Plexuses: cervical: C1 – C4, motor impulses to muscle fibers of diaphragm, neck. Brachial C5 – T1. Lumboscaral: T12 – S5.
Reflex arc: 1. sensory receptor, dendrites sensitive to specific internal, external changes. 2. Afferent neuron, unipolar, transmits impulse from to spinal cord or brain 3. interneuron, conduct from sensory to motor neuron 4. motor neuron, transmits impulse to effect from SC or brain 5. effector organ, responds to stimuli.

Autonomic Nerve System of PNS

ANS is portion of PNS functions independently without conscious effort, transmits sensory information from visceral organs to the CNS and controls visceral functions by regulating the actions of smooth muscles, cardiac muscles, and glands, maintain homeostasis. 2 neurons between CNS and effector. Sympathetic, physical activity (adrenal gland), parasympathetic (static maintenance) divisions, antagonist of each other.
Parasympathetic Division preganglionic neuron cell bodies are in the brain stem and the lateral gray matter of the sacral part, and the postganglionic neuron cell bodies are within terminal ganglia. Parasympathetic fibers are cholinergic and secrete ACh at the ends of postganglionic fibers.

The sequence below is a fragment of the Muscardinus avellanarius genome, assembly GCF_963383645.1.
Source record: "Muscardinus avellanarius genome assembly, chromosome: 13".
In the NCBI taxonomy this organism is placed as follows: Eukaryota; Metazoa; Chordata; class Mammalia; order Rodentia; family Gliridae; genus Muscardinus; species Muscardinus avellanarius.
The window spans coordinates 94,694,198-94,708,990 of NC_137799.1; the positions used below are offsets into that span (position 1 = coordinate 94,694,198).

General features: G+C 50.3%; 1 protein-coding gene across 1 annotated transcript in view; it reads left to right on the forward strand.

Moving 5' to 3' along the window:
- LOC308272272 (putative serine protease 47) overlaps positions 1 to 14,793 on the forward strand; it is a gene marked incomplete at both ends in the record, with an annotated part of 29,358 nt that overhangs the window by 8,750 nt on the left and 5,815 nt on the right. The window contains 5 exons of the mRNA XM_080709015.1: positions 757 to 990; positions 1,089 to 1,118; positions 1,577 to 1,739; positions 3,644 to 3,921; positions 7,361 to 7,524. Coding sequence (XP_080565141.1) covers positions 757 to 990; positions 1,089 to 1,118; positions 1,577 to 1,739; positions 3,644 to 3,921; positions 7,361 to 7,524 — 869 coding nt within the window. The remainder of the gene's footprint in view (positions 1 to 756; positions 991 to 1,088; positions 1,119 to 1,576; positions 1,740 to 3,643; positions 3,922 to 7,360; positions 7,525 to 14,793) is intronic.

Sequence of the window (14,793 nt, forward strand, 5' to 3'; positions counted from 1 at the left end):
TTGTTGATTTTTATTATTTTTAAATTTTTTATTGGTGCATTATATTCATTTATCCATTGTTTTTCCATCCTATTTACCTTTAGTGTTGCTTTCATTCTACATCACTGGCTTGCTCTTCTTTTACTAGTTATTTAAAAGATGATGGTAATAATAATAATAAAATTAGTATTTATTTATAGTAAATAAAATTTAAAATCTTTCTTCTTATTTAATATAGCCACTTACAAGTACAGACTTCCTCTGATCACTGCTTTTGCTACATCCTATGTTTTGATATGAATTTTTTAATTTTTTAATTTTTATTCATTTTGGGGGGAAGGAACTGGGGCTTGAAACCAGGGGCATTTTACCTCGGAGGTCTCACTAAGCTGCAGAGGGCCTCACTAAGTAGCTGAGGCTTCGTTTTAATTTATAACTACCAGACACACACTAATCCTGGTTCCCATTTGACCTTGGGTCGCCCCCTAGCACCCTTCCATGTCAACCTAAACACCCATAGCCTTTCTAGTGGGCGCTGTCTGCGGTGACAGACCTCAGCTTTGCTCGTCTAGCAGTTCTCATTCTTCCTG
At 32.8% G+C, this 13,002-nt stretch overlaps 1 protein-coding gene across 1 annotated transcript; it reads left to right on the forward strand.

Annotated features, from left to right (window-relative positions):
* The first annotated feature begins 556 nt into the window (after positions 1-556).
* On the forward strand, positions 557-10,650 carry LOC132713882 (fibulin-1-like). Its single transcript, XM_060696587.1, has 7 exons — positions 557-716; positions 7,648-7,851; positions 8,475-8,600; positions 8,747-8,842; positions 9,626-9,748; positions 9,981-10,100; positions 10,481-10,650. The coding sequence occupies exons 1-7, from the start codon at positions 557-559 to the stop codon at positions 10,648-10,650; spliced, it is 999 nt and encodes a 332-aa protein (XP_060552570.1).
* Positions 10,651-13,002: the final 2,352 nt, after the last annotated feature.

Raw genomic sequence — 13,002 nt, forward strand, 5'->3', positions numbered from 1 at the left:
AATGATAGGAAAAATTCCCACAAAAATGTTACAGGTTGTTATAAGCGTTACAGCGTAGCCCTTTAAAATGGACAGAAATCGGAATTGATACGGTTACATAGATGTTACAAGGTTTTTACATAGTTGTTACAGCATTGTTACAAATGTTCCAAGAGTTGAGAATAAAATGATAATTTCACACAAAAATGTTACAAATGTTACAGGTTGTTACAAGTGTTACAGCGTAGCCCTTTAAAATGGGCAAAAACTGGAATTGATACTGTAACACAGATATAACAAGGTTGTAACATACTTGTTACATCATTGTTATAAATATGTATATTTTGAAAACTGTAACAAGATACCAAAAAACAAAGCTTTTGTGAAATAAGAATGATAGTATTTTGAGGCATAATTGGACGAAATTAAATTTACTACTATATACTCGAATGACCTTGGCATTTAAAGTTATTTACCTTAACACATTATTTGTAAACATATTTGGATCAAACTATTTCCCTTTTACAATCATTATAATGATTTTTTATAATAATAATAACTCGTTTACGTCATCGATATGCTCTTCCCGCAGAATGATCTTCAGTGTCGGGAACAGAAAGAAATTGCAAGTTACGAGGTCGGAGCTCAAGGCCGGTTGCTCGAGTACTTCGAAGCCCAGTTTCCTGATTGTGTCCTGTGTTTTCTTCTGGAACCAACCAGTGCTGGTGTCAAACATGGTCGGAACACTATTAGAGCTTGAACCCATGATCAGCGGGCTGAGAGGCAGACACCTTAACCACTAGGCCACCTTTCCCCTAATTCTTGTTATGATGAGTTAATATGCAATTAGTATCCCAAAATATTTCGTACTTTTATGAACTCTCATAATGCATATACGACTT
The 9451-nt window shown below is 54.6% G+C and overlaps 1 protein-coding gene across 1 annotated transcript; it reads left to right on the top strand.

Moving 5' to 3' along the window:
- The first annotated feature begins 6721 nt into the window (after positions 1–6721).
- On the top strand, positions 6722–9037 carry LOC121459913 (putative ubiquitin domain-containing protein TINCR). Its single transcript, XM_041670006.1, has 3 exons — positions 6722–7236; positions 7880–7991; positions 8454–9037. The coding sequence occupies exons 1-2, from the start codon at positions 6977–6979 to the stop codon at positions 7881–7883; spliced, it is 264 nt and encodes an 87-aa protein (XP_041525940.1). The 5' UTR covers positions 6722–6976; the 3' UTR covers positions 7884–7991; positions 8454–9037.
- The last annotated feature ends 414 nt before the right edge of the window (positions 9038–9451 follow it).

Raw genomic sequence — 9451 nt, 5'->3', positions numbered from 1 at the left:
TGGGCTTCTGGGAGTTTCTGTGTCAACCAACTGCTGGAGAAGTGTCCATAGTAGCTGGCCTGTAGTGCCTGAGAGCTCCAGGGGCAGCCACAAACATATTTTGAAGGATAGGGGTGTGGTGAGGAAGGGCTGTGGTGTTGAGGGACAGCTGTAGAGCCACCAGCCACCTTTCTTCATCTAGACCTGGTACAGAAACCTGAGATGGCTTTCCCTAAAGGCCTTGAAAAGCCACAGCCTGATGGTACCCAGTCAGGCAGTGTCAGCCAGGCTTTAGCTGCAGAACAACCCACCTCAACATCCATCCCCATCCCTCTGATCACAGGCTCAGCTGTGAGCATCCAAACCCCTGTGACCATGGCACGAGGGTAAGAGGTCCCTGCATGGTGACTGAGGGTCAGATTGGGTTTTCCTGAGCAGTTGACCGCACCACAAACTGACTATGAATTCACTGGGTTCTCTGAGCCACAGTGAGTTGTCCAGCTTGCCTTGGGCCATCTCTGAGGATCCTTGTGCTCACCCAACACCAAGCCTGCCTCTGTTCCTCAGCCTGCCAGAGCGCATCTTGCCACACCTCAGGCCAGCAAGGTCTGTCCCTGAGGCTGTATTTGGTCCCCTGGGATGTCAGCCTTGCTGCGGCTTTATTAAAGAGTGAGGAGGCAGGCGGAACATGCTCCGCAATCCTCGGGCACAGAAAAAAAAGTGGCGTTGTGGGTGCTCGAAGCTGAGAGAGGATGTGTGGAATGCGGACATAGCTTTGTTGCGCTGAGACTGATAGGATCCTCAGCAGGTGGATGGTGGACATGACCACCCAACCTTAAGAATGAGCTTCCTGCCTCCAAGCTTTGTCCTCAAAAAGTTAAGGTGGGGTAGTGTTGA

Sympathetic Division cell bodies of the postganglionic neurons are primarily within the sympathetic chain ganglia, except adrenal gland. Most sympathetic postganglionic fibers are adrenergic and secrete norepinephrine. A few are cholinergic, innervate sweat glands and some blood vessels in skeletal muscles.

Meninges, Ventricle System, Cerebrospinal Fluid Circulation

Meninges: protect the brain and spinal cord. Dura mater, arachnoid mater, and pia mater. Dura mater, composed of fibrous connective tissue, many blood vessels and nerves. Arachnoid mater, thin, weblike membrane, lacks blood vessels. Subarachnoid space, contains cerebrospinal fluid (CSF). Pia mater, very thin and contains many nerves, blood vessels, nourish underlying cells, hugs surfaces, follows irregular contours.
CSF: secreted by choroids plexuses, specialized capillaries at pia mater at walls of ventricles. May be reabsorbed into blood stream. Lumbar puncture, needle between 3 – 4 lumbar vertebrae, measure pressure or take biopsy.

Neuron, Excitation and Impulse conduction; Neurotransmitters

Beskrive opbygningen af neuron og myelinskede og mikroskopiske opbygning af en perifer nerve, perifert ganglion samt grå og hvid substans i CNS. Gør rede for hovedbegivenhederne ved excitation af og impulsledning i neuroner og impulsoverførsel imellem neuroner v.h.a. neurotransmittorer i synapser. Beskriv lokalisering og hovedvirkning af de vigtigste neurotransmittorer.

Microscopic, Neuron